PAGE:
But once my surprise had subsided, I realised it then: just as some like Dita are yet harrowed by their hate for Man, there are some others still, like these little ones, who are all too happy to learn from a well-meaning Man.

“Now, tell me: what’s the lesson we learnt last?” I asked them.

“How to hold the hilt!” they all answered sunnily.

Never did I fancy myself the instructing sort. Yet an instructor was what the children much expected from me, and so did I oblige to the best of my ability. Though truth be told, I’d a mind to teach them but the basics of the basics, and withal simple techniques for self-defence and the demeanour of a rightwise swordsman. They were yet young—too young to be making enemies… and learning how to unmake them.

Should the day ever dawn when they are grown and see grave need for such solemn skills, then certainly will they deserve the martial lesson. By then, however, the winters of war ought have turned to a new spring of peace; a world where neither weapon nor warcraft are missed. This, I hoped for with all my heart.



“Yee-aaah!” the children cried as they clutched at my legs, tugging me this way and that. Valiant was their effort to have me tumble to the grasses, but not valiant enough. I stood as a tree, unshaken by these scampering squirrels.

It had been in the midst of their much-loved lesson when they asked: how strong ought be the sinews of a swordsman? The answer was simple: as much as he can make and maintain, for no warrior has ever gone long without thanking his own thews. But soon after did the topic turn to the contest of mettle unfolding about me now.

“Whoo—oa!” they all whooped, full of smiles and spirit. Yet try as they might, I yielded not in the slightest. The thought had indeed occurred to me to pretend to totter and treat them to a bit of triumph, but in each of them did I espy a seed of self-discipline, earnestly assaying to sprout. And so for their own good, I stood my ground.

“Uuwoo—oh!” they shouted again, pulling me another way.

“That won’t do,” I said. “Come—not even a toe of mine’s been moved yet!”

Their fires fanned, the little ones began pushing instead. “Hnnnwoo—oh!”

On and on the shifting and shoving continued, till Sig and company made their return. “‘Allo, wot’s all this faff’ry ‘bout?” said the nonplussed swordsman, knitting his brows at us.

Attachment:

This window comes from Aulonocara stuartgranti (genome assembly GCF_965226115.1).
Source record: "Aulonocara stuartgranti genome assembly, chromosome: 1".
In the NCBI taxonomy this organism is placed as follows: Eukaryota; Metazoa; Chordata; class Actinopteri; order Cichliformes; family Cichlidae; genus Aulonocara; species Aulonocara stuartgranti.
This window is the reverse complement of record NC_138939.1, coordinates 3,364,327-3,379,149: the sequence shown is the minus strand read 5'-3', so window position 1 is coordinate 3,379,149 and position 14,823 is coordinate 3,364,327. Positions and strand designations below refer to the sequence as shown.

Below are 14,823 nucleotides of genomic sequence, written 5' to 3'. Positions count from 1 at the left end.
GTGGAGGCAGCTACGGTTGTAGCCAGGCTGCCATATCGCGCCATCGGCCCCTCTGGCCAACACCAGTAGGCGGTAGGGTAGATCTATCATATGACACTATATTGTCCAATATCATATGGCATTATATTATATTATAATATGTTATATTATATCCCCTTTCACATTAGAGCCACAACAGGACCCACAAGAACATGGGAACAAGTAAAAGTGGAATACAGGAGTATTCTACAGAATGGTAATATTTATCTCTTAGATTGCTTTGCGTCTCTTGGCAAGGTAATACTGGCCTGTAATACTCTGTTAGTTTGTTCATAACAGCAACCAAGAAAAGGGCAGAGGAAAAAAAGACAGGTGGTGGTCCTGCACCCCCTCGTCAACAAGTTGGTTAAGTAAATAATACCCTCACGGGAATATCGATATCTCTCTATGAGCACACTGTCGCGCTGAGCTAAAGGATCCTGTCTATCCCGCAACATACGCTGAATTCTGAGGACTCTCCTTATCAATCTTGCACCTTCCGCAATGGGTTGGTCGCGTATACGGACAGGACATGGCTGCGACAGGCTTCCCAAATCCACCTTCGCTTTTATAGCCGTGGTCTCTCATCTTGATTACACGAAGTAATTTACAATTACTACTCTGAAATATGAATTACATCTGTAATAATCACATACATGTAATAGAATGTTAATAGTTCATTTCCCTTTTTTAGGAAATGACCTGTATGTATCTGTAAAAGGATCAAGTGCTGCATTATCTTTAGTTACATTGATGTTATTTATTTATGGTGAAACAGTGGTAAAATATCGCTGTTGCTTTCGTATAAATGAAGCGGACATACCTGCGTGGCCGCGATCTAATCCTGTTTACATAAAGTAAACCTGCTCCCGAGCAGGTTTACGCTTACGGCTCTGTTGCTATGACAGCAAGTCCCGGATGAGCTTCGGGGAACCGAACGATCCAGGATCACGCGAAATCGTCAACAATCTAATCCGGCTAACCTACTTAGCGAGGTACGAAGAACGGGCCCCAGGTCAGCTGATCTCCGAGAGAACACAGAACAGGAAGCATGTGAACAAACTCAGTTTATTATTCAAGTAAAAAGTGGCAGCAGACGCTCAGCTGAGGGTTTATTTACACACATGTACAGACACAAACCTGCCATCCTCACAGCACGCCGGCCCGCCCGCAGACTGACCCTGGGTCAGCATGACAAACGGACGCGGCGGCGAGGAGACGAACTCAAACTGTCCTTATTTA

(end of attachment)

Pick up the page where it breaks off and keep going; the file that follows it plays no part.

Thereafter was the lesson wrapped up and the children herded back to their abodes by Emma. For his part, Arno was loath to leave the high perch that was Sig’s pate, but after being told that his hero had important matters to attend to, the boy relented at last.

I then briefed Sig on the upcoming incursion into Tallien. Not that the former mercenary was specially tasked that he should deserve a one-on-one. Yet his very standing was in itself special, and more than aught, I knew his mettle could prove much-needed succour. And so did I have plans for this spitfire—namely, in how his sword might best serve on the open plains betwixt Tallien and Former Ström, where was long-expected the clash with the knights of the 3rd.

“Raidin’s me forte,” said Sig. “Let me loose an’ I’ll do ya good, I will.”

I shook my head. “Real raiding’s not as loose as you’d like, I’m afraid. The battlefield’s no playground.”

“Yea, yea, no need to wet me ears, mate,” Sig groaned.

Raiders—or put another way, our mobile detachment. He who leads its charge requires a fine eye for the fight, that he might swiftly move his men to where they are most needed, whether in offending weak points or defending fraught allies. Sig himself was hardly a raider so logical and calculating. No; rather, I perceived in him a soldier able to sense by instinct alone the ebb and flow of battle. Thus I thought him much suited for the position, to have him lead as instinctively as could be suffered, that he might play to his strengths and avail ours in the same stroke.

“Easy ‘nough. Let’s mop ‘em up an’ be ‘ome to sup, aye?” he said without a worry.

“Home to sup”—already did he consider this land his home. If he were as malleable as he let on, then doubtless would he get along just fine living amongst the Nafílim.

“Right,” I said to him. “A mop-up it is.”

Yet, never could I have known that all we’d discussed on this day would be for naught.